It is a fact that a proprietary standard always means a barrier to entry for other competitors within a market sector, which has been monopolised by that particular proprietary technology. But it follows from the dynamic principles of competition, which have been applied as a basis for the competition law in force, that dominant positions, or even monopolies by themselves, cannot be restricted by control options of competition law. Hence, taken in isolation, a dominant position or even a

47 Greve, Felix: Die staatliche Gewährleistungsverantwortung für offene Standards, Baden-Baden: 2015, p. 231 et seq.. 48 Schmits, in Säcker, Franz Jürgen: Telekommunikationsgesetz Kommentar, 3rd edition, Frankfurt am Main: 2013, § 48

Rn. 18; Holznagel, Bernd: Die TKG-Novelle 2010, Kommunikation & Recht 2010, p. 761 (767); cf. Greve: ibid., p. 234 et seq..

49 Greve: ibid., p. 243 et seq..

50 Cf. Baier, Jan: Zulassungspflicht für Web-TV? Maßgebliche Kriterien im Lichte des Rundfunkbegriffs, Computer und Recht 2008, p. 769 (773); Potthast, Klaus-Peter: Medienrechtliche Einordnung neuer Angebote über neue

Übertragungswege (z.B. IP-TV, Mobil-TV etc.), Zeitschrift für Urheber- und Medienrecht 2007, p. 443 (446); cf. Greve: ibid., p. 234 et seq., p. 240 et seq. and p. 333 et seq..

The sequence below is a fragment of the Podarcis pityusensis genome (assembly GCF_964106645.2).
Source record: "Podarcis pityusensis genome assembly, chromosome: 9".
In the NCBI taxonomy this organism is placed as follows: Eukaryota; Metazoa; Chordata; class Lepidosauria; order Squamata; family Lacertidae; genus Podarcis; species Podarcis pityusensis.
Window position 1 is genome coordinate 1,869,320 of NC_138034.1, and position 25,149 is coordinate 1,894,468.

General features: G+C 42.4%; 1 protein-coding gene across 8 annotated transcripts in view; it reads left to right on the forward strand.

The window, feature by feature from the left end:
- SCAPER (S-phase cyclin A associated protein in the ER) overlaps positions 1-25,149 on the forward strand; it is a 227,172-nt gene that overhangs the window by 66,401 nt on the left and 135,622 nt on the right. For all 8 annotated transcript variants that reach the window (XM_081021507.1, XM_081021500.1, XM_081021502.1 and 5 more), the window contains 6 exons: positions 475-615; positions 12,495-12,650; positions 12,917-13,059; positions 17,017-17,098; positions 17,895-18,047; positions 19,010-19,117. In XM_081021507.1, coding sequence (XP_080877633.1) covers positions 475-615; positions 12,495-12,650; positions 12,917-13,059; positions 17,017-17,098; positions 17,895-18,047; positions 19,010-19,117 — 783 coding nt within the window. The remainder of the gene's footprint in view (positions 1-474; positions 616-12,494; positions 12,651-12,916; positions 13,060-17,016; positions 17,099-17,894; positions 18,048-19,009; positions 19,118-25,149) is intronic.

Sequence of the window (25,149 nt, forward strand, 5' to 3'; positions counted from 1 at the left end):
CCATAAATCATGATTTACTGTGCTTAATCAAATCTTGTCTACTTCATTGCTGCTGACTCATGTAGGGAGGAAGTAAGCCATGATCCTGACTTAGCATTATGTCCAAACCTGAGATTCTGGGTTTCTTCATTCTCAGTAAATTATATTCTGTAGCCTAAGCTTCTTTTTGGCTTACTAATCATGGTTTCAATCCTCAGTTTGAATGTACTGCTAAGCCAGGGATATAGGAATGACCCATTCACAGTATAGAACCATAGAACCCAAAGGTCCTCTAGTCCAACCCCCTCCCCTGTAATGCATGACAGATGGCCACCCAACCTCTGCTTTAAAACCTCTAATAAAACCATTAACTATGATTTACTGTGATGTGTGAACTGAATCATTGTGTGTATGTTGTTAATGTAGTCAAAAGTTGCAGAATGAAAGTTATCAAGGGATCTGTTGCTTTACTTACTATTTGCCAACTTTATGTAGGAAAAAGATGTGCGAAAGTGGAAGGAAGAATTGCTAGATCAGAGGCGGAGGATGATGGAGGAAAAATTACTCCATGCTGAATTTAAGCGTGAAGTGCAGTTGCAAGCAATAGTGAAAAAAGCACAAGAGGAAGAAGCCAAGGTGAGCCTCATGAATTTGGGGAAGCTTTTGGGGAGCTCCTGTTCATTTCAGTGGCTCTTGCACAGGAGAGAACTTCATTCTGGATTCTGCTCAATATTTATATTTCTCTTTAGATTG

51 Regarding this term: Greve: ibid., p. 66 et seq..

52 Greve: ibid., p. 169 et seq.; cf. ECJ judgement of 09.11.1983, Slg. 1983, 3461 (Michelin); ECJ judgement of 05.10. 1988, Slg. 1988, 6211 (Volvo/Veng); ECJ judgement of 10.07.1990, Slg 1990, II-309 (Tetra Pak/Commission); ECJ judgement 06.04.1995, Slg. 1995, I-743 (Magill); ECJ judgement of 29.04.2004, Slg. 2004, I-5039 (IMS Health)ECJ judgement of 17.09.2007, T-201/04 (Microsoft/Commission).

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monopoly as well as a vendor-specific proprietary standard does not violate competition law at all54. Rather, from this viewpoint, the tendencies towards monopoly in the telematics sector associated with network effects, by themselves, must be seen as a process which cannot be intervened by competition law55. Especially in markets in which network effects are highly effective and only one technical standard may survive, an embittered struggle for the greatest possible market share is part of functioning competition for the market and does not lead per se to competition law concerns56. Considered by itself from the point of view of competition law, it is irrelevant whether a proprietary standard, de facto standard, formal standard or even an open standard prevails.

V. Overstrained E-government

Today, the issue of lacking common technical standards for digital encoding of messages and the question which requirements should be fulfilled by such common standards, are primarily discussed in connection with e-government initiatives. After all, e-government as a future model is subject to the prerequisite of an interoperable telecommunication infrastructure. In particular, without open standards for the digital encoding of messages, central challenges of e-government remain unresolvable57.